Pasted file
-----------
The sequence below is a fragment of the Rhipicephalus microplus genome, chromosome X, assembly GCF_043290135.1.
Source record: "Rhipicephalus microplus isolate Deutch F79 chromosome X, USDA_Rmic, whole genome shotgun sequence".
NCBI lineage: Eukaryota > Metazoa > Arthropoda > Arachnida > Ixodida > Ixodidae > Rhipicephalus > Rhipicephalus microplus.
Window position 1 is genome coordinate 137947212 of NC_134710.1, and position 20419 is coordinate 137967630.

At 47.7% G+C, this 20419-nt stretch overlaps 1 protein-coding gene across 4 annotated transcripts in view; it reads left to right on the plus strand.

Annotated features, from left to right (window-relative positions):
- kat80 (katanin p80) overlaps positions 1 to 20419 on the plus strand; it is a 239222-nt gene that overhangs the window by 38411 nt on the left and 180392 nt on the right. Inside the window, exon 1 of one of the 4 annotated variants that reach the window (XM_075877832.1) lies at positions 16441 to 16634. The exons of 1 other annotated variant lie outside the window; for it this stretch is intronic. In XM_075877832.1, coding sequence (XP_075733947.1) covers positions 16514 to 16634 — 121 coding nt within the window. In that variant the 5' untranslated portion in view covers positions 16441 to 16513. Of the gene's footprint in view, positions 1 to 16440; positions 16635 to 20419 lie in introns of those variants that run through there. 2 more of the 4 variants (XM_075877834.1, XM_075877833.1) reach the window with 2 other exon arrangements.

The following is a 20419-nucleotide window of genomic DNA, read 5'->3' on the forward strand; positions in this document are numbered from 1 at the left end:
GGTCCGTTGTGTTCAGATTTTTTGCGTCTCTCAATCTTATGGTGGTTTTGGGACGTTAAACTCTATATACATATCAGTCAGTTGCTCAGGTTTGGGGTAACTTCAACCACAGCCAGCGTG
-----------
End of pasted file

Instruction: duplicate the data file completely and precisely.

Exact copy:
The sequence below is a fragment of the Rhipicephalus microplus genome, chromosome X, assembly GCF_043290135.1.
Source record: "Rhipicephalus microplus isolate Deutch F79 chromosome X, USDA_Rmic, whole genome shotgun sequence".
NCBI lineage: Eukaryota > Metazoa > Arthropoda > Arachnida > Ixodida > Ixodidae > Rhipicephalus > Rhipicephalus microplus.
Window position 1 is genome coordinate 137947212 of NC_134710.1, and position 20419 is coordinate 137967630.

At 47.7% G+C, this 20419-nt stretch overlaps 1 protein-coding gene across 4 annotated transcripts in view; it reads left to right on the plus strand.

Annotated features, from left to right (window-relative positions):
- kat80 (katanin p80) overlaps positions 1 to 20419 on the plus strand; it is a 239222-nt gene that overhangs the window by 38411 nt on the left and 180392 nt on the right. Inside the window, exon 1 of one of the 4 annotated variants that reach the window (XM_075877832.1) lies at positions 16441 to 16634. The exons of 1 other annotated variant lie outside the window; for it this stretch is intronic. In XM_075877832.1, coding sequence (XP_075733947.1) covers positions 16514 to 16634 — 121 coding nt within the window. In that variant the 5' untranslated portion in view covers positions 16441 to 16513. Of the gene's footprint in view, positions 1 to 16440; positions 16635 to 20419 lie in introns of those variants that run through there. 2 more of the 4 variants (XM_075877834.1, XM_075877833.1) reach the window with 2 other exon arrangements.

The following is a 20419-nucleotide window of genomic DNA, read 5'->3' on the forward strand; positions in this document are numbered from 1 at the left end:
GGTCCGTTGTGTTCAGATTTTTTGCGTCTCTCAATCTTATGGTGGTTTTGGGACGTTAAACTCTATATACATATCAGTCAGTTGCTCAGGTTTGGGGTAACTTCAACCACAGCCAGCGTG